I guess this will be my introduction to the forum. I have been looking around and gathering a whole host of great information from you all but I tend to be quiet in person and online. I have been making instruments of various sorts for most of my life out of necessity (being a poorboy musician). Have always loved woodworking of various bents and now am moving into building Ukulele as well as other Guitar family instruments.

This question of shop conditions really intrigues me and I have of course heard it from both schools of thought were one is supposed to take this seriously and others who look at it more as a mere detail that is optional.

I live in the desert and therefore, with the exception of monsoon season we have low relative humidity. My shop is covered yet open so obviously it is hard to control the relative humidity. I was considering making a conditioning cupboard as Micheal mentioned (thanks for the idea) but my mind has questions as to why. So I thought I would ask what the general experience was of those who have built in conditions where the relative humidity was outside of the ideal range of 40 - 50%.

As I understand it (correct me if I am wrong please) the main concerns are during the glue up and assembly of the body (top, back, sides, kerfing, bracing etc.). I would love to here what peoples experience is or even the theory of what to abide by and why.

I appreciate all the knowledge you all share.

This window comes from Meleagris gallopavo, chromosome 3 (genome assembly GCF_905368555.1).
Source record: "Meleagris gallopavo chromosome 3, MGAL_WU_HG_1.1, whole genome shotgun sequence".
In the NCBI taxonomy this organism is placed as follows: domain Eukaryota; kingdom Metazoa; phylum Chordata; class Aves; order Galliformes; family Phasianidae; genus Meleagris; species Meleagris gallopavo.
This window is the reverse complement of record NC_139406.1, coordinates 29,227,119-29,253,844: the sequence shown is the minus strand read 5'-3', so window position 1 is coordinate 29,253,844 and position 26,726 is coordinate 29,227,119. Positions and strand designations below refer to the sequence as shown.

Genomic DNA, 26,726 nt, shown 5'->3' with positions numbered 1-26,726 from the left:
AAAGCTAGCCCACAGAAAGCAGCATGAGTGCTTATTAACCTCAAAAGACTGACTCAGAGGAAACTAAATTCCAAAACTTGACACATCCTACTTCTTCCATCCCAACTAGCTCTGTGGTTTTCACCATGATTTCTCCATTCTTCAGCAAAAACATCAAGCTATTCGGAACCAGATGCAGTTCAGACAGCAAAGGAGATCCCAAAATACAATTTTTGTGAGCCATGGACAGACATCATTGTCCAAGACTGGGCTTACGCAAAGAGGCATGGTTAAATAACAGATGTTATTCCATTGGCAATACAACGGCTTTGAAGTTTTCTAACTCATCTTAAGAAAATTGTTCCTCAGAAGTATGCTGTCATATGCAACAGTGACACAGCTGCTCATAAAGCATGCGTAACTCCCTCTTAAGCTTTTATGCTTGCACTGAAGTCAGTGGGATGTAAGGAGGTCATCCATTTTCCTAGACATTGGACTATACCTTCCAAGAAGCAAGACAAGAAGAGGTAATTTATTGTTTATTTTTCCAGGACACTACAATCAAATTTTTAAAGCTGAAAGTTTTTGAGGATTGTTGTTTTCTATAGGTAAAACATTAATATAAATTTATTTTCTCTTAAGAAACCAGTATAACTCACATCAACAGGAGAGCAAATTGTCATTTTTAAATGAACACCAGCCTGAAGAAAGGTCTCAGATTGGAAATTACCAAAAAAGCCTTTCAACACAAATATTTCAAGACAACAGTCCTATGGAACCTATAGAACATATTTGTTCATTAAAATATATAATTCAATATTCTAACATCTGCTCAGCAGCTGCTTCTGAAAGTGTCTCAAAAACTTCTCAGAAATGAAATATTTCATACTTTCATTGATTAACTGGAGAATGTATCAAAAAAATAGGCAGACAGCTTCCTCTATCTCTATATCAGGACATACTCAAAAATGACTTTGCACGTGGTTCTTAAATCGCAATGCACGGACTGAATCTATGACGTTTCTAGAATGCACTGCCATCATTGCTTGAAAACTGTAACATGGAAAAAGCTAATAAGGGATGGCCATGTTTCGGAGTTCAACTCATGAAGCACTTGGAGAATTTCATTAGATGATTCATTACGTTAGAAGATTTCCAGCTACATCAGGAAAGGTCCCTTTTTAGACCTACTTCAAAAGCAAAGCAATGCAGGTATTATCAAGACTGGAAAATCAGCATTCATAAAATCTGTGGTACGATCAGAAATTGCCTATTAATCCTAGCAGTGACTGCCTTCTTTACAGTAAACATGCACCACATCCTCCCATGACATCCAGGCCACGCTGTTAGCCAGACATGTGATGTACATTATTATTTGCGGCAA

mzuch
02-10-2016, 07:06 AM
I live in the desert and therefore, with the exception of monsoon season we have low relative humidity.

Welcome to the Lounge, Jardin. If you are building instruments for others who live in places with higher or lower humidity, then a building environment of 40% to 50% RH is a good idea. Maintaining a steady RH is also important if your shop environment varies widely, as I've seen braced plates lose their arches overnight when the humidity changes. But if you're building for yourself and your humidity levels stay consistent while you are building, I wouldn't worry about humidifying your shop.

RPA_Ukuleles
02-10-2016, 07:41 AM
Changes in humidity causes wood to grow or shrink. That's the facts, Jack. Mostly across the grain and less so with the grain, as a general rule. Perfectly quarter sawn is about the best cut choice as it usually has the least change across grain when compared to rift cut or slab cut. So there's nothing magical about humidity and why you build in a properly humidified space, only practical issues. Ideally the conditions in which you build an ukulele would be for the conditions it will spend its life in. But now what's the likelihood of that? Yeah, pretty much zero.